Friday, September 26, 2014

Defanging a cliche

From Orin Hargraves' new book, It's Been Said Before: A Guide to the Use and Abuse of Clichés, via Lynn Gaertner-Johnston, we see how to clean up common cliches.

These edits dissolve the clichés, eliminate words, and make the writing stronger. Clichés dull our comprehension. First, the brain has to decipher extra words. Second, because it's seen the cliché a thousand times, the brain gets lazy. They turn crisp writing into slop.

Look for these opportunities to de-slop your writing:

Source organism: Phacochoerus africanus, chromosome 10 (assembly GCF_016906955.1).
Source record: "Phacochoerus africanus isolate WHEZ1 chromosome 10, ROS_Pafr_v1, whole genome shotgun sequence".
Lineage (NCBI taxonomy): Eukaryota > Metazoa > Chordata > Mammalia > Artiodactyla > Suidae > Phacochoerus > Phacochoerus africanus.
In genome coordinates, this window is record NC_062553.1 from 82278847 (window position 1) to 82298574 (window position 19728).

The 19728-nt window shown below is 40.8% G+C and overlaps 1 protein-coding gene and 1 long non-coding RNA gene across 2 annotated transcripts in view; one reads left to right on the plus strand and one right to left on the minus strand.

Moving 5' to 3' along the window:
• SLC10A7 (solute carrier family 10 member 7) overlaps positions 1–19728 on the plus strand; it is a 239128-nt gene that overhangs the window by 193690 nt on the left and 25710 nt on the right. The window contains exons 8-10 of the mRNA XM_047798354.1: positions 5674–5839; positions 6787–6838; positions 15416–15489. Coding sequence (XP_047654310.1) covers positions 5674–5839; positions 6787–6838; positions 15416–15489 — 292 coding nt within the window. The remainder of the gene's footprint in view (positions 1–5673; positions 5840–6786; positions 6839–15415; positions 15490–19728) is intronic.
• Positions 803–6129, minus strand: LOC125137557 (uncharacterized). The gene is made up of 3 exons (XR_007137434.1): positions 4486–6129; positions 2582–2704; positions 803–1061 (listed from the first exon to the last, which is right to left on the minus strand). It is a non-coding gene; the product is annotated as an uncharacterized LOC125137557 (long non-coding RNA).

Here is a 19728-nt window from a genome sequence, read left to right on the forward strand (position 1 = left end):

very real
absolutely nothing
generally tend
entirely possible
perfectly normal
general consensus
freely admit
distinct advantage
close proximity
abundantly clear
abject failure
in actual fact
the fact of the matter is
know for a fact
know full well
fully intend
a world of difference
a palpable sense
proven track record
in any way, shape, or form
as a general rule of thumb
more often than not

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